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Nokia Steel HR Review: A smartwatch with sheer class

The Good

  • Bags of style
  • Superb battery life
  • Full tracking
  • Strong value

The Bad

  • Limited notifications

The Nokia Steel HR (a rebrand of the Withings watch of the same name) is a best-of-both-worlds smartwatch: the activity tracking of a Fitbit, coupled with the classic stylings of a designer timepiece. But how does it compare with other fitness trackers and smart devices?

Nokia Steel HR review: Design

As much as we love smartwatches, the majority of them don’t exactly set our loins afire when it comes to the design. They’re usually quite chunky and resemble digital watches of yesteryear, thanks to their various sensors and need for massive batteries to power those big, colourful displays.

Thankfully the Nokia Steel HR doesn’t so much buck that trend as take it out ‘round the back of the barn and blast it in the face with a shotgun. This watch places style first and foremost, with a sleek and relatively slender build that’s quite traditional in nature. You get a proper analogue face for one, with that digital display reduced to a compact window up top.

You can pick up the Steel HR with a white or black face, and in both cases the minimalist design works well for all occasions. It’s certainly smart enough for a night out, while still tracking your activities during the day. You can snap off the 36 or 40mm straps at any point too and attach some different ones to suit your mood, which is definitely a good idea. While the silicon strap that comes bundled is fine for sporty use and everyday wearing, a snazzy leather band will work better for night wear.

Good news if you like a swim as well, because the Steel HR is water resistant to 50m. Nokia recommends not taking it into salt water wherever possible, but you can use the device to track your pulse and calorie burn when smashing out a few lengths in the pool. Or simply leave it on while you’re doing the dishes.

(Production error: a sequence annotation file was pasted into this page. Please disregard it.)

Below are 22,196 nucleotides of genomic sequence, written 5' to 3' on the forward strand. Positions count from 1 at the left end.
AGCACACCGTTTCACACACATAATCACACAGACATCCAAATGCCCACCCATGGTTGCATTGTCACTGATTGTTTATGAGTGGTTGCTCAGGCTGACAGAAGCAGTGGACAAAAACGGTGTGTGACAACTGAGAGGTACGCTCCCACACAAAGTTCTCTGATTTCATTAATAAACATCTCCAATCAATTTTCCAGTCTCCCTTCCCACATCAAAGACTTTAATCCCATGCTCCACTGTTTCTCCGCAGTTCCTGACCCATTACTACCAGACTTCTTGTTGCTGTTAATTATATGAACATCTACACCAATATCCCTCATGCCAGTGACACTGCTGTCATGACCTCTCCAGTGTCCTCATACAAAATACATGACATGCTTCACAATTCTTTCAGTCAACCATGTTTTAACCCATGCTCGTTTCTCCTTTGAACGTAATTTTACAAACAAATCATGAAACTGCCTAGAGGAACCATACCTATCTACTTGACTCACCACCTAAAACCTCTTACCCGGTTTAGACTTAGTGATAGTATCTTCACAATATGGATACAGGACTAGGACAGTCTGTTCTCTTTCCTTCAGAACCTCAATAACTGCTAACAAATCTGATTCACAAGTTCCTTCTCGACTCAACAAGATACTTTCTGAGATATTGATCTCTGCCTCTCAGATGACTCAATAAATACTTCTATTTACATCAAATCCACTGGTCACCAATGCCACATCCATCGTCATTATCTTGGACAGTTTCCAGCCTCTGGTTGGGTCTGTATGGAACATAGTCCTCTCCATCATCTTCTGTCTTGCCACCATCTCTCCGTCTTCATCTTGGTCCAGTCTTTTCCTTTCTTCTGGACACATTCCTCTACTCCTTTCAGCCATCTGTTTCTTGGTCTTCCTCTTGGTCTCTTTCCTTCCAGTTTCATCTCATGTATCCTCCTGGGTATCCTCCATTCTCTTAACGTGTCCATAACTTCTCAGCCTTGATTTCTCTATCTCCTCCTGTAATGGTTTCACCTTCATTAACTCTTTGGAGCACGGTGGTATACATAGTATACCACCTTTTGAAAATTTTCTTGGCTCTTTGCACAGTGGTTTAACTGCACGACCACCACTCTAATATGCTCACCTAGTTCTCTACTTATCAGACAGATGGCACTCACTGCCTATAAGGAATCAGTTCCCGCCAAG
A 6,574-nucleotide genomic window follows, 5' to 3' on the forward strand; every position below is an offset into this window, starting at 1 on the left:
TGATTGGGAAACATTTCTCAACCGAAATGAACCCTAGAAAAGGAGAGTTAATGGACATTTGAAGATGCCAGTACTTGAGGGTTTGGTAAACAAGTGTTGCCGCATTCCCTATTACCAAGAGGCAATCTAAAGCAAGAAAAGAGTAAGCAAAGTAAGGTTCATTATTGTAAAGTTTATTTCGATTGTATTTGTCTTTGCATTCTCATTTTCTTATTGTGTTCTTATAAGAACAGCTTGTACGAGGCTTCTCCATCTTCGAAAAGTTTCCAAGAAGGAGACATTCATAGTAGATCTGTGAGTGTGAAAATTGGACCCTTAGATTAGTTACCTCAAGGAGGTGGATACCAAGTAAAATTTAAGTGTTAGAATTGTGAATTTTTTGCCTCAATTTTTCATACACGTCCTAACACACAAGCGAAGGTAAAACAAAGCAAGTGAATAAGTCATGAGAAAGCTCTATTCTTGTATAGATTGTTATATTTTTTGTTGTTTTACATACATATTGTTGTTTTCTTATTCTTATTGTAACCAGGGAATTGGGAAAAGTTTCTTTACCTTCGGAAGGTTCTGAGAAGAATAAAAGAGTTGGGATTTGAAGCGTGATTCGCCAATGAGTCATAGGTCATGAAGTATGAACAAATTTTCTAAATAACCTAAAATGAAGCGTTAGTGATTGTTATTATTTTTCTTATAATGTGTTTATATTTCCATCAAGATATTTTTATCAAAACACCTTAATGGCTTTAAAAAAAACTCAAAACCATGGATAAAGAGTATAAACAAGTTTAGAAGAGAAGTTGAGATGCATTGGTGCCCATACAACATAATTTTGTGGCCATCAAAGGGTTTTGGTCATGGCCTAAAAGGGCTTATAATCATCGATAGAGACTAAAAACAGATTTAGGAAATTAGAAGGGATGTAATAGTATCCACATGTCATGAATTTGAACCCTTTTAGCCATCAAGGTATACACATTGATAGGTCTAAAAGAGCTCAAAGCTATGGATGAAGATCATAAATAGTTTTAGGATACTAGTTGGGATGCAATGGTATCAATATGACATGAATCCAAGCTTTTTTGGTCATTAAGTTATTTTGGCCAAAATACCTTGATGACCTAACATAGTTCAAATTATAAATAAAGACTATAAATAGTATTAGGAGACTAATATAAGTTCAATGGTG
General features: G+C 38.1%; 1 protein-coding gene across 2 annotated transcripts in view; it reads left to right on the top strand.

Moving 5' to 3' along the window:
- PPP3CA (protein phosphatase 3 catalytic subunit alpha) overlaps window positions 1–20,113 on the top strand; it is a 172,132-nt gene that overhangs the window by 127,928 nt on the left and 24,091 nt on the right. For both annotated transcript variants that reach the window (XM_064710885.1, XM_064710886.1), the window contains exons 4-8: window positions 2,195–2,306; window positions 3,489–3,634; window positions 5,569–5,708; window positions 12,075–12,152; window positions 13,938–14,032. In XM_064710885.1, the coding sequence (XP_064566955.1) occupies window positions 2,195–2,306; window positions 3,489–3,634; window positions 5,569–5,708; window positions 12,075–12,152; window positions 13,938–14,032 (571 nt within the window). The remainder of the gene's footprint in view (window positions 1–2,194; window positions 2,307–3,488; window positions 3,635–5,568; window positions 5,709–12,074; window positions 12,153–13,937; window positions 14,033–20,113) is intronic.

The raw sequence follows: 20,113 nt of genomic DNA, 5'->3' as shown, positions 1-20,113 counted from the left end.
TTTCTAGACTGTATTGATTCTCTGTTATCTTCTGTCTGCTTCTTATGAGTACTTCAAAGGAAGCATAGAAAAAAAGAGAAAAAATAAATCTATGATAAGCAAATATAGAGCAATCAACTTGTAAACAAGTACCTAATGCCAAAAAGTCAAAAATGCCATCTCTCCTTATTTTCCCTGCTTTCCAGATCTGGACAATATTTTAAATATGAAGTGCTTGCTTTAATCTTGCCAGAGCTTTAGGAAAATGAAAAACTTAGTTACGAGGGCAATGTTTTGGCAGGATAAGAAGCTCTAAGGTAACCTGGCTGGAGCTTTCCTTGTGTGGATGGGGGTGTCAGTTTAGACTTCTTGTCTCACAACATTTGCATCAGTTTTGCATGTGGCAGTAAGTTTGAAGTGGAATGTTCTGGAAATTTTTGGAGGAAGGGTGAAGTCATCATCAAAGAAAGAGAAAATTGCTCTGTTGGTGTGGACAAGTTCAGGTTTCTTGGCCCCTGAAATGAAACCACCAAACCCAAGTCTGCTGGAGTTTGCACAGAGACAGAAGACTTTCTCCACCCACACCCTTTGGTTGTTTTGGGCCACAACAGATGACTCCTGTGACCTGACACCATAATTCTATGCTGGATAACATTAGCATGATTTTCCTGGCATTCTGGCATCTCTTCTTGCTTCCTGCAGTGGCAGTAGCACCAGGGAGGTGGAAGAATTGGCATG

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Nokia Steel HR review: Setup and features

To setup the Nokia Steel HR, you just need to download the free Health Mate app. This pairs with the watch wirelessly in no time at all, while signing up for an account takes only a few minutes. This helps you to track your daily motions via the app, recording your total steps, calories burned and distance covered each day. You’ll also get a continuous readout of your pulse, thanks to the always-on heart rate sensor.

As far as the activity tracking goes, the Steel HR holds its own against the Fitbit line-up. Every time you spring into action and go for a walk or jog or indulge in some other form of exercise, your stats are recorded and shared with your phone. And while you don’t get any kind of trainer features or guidance, the Steel will certainly appease casual fitness enthusiasts.

The dinky digital display can reveal your current heart rate, steps count, distance covered and calories burned, as well as the date and remaining battery power. Just a tap of the watch’s side button cycles through these options. You can remove any you don’t wish to see using the app, as well as changing up the order in which they appear.

It’s a powerfully bright little panel, complete with an auto-brightness option to help preserve the battery; not that this is really needed, as we’ll touch on in a bit. It’s also more than sharp enough, although the tiny dimensions means any long-sighted users might struggle a bit.

As this is a smartwatch, you also get some basic notification support. Any texts, calls or calendar entries detected on your phone will be beamed to that digital display, which then scrolls the basic info for you to check out. The likes of emails and social media notifications aren’t supported, although given the small stature of the screen, that’s no big deal.

You can check out the setup process and our hands-on tour of the Steel HR and the Health Mate app in the video below.

Nokia Steel HR review: Battery life

As well as its stylish nature, one of the biggest advantages of the Steel HR is its fantastic battery life. Despite the continuous heart rate and motion tracking, this watch can keep you going for just over three full weeks before it needs a recharge. Considering most Fitbit trackers die within five or six days, that’s a seriously impressive effort.

When it comes time to power up the Steel HR, just slap it into the bundled USB dock. You won’t have to wait long before it’s back up to full strength.

Nokia Steel HR review: Verdict

For 189 Euros, the Nokia Steel HR really is good value for money. That cash nets you a great-looking device that can track all of your usual fitness stats, with seriously long battery life to boot. The only drawback is the dinky digital display, although it’s still perfectly fit for purpose.


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